Happy Birthday William Butler Yeats!

Tomorrow is the one-year anniversary of my graduation from University of Toronto. All I can really say about that is that it’s amazing how fast a year goes by. I mean, I can’t really even begin to wrap my mind around it or articulate how I feel about this little fact of life, but I can say that it make me feel very small somehow and like I want to vomit. Do you ever feel that way in the face of these kind of things?

Anyway, one of the last papers I wrote in University (besides — oh boy– my thesis) was for a class called “Pasts and Futures,” taught by one of my favorite professors (who also happened to be my thesis advisor). She was the real deal. Her classes were always really intense. Super rewarding, but really intense.

“Pasts and Futures” was not only no exception, but actually a more intense version of her already intense curriculum (think learning about twelve iterations of the modernist movement in twelve weeks with three to five articles to read a week as well as three to five pieces of art to learn about a week, complete with quizzes at the beginning of each class and papers and two midterms). It was awesome, but also really stressful, in part because of the work load and in part because I admire my professor and wanted to do well in her eyes (we can Freud that one some other time). I always took her assignments a little more seriously than anyone elses.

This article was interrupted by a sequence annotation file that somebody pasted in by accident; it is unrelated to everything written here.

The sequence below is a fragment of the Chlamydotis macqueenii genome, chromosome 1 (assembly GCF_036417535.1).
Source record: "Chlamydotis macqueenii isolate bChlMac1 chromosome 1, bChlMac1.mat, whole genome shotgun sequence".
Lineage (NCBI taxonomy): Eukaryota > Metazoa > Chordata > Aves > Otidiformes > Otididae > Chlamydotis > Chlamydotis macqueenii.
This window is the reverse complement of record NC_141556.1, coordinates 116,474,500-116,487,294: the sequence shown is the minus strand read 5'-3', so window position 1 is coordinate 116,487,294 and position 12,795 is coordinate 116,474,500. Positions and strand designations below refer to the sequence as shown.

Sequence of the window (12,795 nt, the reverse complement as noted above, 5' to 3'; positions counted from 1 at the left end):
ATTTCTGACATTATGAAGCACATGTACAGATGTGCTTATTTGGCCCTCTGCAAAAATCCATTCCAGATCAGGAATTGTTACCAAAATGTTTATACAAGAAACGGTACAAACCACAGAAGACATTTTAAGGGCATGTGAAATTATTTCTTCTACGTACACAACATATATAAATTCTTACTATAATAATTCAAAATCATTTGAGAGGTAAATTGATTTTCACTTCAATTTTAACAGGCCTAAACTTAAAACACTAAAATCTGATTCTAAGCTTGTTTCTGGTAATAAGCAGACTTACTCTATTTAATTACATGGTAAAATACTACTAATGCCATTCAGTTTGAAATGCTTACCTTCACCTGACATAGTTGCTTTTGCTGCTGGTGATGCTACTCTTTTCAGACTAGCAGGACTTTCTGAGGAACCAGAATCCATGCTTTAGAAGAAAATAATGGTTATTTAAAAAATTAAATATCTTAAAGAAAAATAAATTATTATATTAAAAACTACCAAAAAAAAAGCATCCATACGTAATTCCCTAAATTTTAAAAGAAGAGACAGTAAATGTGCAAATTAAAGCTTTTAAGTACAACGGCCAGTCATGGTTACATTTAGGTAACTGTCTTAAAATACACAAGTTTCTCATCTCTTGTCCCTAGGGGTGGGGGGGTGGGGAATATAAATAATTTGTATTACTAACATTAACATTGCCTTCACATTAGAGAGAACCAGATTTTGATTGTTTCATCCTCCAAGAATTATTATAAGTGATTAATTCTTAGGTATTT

File:Leda.jpg

This is a very long winded way of saying that last year I worked very hard on a fifteen page paper comparing a stanza of T.S. Eliot’s The Wasteland to William Butler Yeats’ Leda and the Swan, which is how I really grew to appreciate Yeats, and especially this poem. It’s a little dark (okay really dark), but so lovely.

A sudden blow: the great wings beating still
Above the staggering girl, her thighs caressed
By the dark webs, her nape caught in his bill,
He holds her helpless breast upon his breast.
How can those terrified vague fingers push
The feathered glory from her loosening thighs?
And how can body, laid in that white rush,
But feel the strange heart beating where it lies?
A shudder in the loins engenders there
The broken wall, the burning roof and tower
And Agamemnon dead.
                                  Being so caught up,
So mastered by the brute blood of the air,
Did she put on his knowledge with his power
Before the indifferent beak could let her drop?

(1933)

So, happy birthday WBY! Thanks for the memories.

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